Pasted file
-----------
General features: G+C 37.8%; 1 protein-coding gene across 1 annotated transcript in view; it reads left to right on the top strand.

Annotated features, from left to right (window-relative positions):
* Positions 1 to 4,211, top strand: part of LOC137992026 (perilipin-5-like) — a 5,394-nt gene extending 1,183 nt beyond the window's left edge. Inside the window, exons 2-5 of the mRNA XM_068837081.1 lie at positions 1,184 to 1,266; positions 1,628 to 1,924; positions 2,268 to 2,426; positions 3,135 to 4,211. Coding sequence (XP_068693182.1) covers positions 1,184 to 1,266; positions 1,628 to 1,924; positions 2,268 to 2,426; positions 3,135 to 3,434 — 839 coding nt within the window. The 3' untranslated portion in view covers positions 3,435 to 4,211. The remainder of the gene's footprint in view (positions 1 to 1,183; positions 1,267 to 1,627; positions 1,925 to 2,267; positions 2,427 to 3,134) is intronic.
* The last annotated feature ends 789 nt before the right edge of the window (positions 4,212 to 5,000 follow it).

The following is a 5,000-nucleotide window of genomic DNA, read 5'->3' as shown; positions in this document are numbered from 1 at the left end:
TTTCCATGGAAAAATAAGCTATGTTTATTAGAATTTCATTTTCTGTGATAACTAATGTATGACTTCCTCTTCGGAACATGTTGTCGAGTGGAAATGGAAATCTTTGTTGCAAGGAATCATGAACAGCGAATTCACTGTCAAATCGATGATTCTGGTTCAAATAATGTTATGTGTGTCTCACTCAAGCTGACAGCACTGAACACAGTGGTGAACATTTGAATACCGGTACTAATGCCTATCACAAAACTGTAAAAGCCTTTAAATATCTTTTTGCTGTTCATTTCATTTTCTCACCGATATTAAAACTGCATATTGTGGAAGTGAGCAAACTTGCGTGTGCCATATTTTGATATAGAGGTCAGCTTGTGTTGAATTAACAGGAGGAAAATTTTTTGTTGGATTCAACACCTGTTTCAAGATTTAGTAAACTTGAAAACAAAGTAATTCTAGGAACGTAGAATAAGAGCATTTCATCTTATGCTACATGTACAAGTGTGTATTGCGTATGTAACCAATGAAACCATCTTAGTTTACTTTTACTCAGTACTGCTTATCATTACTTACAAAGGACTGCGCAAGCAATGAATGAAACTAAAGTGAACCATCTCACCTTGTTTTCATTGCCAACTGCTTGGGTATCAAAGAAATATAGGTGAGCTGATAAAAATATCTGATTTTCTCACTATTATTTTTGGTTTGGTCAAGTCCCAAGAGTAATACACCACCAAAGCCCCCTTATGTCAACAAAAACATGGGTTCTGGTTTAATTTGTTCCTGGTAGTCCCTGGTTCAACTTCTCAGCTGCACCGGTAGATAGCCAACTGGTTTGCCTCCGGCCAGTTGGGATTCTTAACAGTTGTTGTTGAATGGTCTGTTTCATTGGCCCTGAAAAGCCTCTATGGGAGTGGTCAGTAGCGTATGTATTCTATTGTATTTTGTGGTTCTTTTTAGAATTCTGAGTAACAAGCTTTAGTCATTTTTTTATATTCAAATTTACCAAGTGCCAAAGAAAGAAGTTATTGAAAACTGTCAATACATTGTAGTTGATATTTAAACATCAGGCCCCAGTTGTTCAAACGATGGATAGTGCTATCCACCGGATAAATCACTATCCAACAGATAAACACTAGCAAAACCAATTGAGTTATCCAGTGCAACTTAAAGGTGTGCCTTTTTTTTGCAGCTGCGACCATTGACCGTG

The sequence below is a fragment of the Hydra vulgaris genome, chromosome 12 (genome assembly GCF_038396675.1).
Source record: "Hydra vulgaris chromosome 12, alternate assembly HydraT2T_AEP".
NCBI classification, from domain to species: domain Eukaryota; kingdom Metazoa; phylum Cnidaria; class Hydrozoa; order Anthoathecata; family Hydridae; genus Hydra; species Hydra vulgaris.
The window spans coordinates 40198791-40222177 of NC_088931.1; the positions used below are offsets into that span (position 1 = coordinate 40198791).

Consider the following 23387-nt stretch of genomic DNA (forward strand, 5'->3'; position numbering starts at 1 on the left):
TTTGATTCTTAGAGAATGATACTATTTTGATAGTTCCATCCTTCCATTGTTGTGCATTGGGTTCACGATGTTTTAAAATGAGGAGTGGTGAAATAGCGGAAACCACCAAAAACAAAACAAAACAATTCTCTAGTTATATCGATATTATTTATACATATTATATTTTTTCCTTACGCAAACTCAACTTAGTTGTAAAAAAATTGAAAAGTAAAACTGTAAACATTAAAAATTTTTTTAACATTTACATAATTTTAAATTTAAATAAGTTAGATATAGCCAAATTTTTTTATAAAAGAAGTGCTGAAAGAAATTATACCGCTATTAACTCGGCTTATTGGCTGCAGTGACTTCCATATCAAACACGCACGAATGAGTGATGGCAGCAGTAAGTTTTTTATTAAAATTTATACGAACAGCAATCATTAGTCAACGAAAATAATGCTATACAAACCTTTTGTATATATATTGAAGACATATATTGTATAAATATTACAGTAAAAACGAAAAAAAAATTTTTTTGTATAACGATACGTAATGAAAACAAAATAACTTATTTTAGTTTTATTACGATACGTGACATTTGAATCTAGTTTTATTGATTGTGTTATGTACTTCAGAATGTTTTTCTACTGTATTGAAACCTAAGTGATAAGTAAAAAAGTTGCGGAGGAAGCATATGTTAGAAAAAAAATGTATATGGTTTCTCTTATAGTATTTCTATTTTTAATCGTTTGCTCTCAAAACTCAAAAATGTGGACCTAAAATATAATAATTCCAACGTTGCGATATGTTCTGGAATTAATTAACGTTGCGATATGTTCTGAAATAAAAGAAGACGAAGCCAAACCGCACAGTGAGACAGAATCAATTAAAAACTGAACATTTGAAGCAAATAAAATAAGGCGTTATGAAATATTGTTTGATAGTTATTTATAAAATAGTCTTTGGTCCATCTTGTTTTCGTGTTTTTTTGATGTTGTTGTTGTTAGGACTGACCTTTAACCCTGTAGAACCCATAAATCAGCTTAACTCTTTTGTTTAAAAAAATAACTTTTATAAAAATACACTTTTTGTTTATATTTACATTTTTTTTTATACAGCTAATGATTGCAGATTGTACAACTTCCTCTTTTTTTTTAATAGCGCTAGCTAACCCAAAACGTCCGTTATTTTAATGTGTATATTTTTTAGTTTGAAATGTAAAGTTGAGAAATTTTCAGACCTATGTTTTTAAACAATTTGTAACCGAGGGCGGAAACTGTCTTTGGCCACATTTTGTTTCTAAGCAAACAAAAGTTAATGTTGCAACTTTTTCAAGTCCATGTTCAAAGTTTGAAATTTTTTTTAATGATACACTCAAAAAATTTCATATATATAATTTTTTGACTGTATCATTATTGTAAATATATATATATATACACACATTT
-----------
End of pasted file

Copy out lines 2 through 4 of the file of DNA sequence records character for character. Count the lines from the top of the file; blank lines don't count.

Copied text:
Annotated features, from left to right (window-relative positions):
* Positions 1 to 4,211, top strand: part of LOC137992026 (perilipin-5-like) — a 5,394-nt gene extending 1,183 nt beyond the window's left edge. Inside the window, exons 2-5 of the mRNA XM_068837081.1 lie at positions 1,184 to 1,266; positions 1,628 to 1,924; positions 2,268 to 2,426; positions 3,135 to 4,211. Coding sequence (XP_068693182.1) covers positions 1,184 to 1,266; positions 1,628 to 1,924; positions 2,268 to 2,426; positions 3,135 to 3,434 — 839 coding nt within the window. The 3' untranslated portion in view covers positions 3,435 to 4,211. The remainder of the gene's footprint in view (positions 1 to 1,183; positions 1,267 to 1,627; positions 1,925 to 2,267; positions 2,427 to 3,134) is intronic.
* The last annotated feature ends 789 nt before the right edge of the window (positions 4,212 to 5,000 follow it).